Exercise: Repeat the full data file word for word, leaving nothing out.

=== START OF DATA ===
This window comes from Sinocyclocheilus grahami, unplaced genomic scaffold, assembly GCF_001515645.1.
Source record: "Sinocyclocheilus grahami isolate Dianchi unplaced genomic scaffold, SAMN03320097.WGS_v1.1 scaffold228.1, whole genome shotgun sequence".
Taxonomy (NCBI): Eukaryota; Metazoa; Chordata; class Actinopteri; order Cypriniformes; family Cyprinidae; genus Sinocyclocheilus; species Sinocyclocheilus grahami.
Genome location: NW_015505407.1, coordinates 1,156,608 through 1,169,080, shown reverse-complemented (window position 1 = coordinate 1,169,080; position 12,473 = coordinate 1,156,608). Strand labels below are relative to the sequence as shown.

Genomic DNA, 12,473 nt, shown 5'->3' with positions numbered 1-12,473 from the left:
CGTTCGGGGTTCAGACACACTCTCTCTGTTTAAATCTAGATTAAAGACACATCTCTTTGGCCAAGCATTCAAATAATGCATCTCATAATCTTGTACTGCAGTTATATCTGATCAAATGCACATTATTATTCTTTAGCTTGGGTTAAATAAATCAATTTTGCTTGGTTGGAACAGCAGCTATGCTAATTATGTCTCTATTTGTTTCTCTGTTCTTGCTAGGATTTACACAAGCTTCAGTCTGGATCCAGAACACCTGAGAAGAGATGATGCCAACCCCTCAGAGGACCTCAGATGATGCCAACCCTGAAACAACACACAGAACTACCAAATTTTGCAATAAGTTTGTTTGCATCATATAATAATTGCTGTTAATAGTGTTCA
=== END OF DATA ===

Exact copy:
This window comes from Sinocyclocheilus grahami, unplaced genomic scaffold, assembly GCF_001515645.1.
Source record: "Sinocyclocheilus grahami isolate Dianchi unplaced genomic scaffold, SAMN03320097.WGS_v1.1 scaffold228.1, whole genome shotgun sequence".
Taxonomy (NCBI): Eukaryota; Metazoa; Chordata; class Actinopteri; order Cypriniformes; family Cyprinidae; genus Sinocyclocheilus; species Sinocyclocheilus grahami.
Genome location: NW_015505407.1, coordinates 1,156,608 through 1,169,080, shown reverse-complemented (window position 1 = coordinate 1,169,080; position 12,473 = coordinate 1,156,608). Strand labels below are relative to the sequence as shown.

Genomic DNA, 12,473 nt, shown 5'->3' with positions numbered 1-12,473 from the left:
CGTTCGGGGTTCAGACACACTCTCTCTGTTTAAATCTAGATTAAAGACACATCTCTTTGGCCAAGCATTCAAATAATGCATCTCATAATCTTGTACTGCAGTTATATCTGATCAAATGCACATTATTATTCTTTAGCTTGGGTTAAATAAATCAATTTTGCTTGGTTGGAACAGCAGCTATGCTAATTATGTCTCTATTTGTTTCTCTGTTCTTGCTAGGATTTACACAAGCTTCAGTCTGGATCCAGAACACCTGAGAAGAGATGATGCCAACCCCTCAGAGGACCTCAGATGATGCCAACCCTGAAACAACACACAGAACTACCAAATTTTGCAATAAGTTTGTTTGCATCATATAATAATTGCTGTTAATAGTGTTCA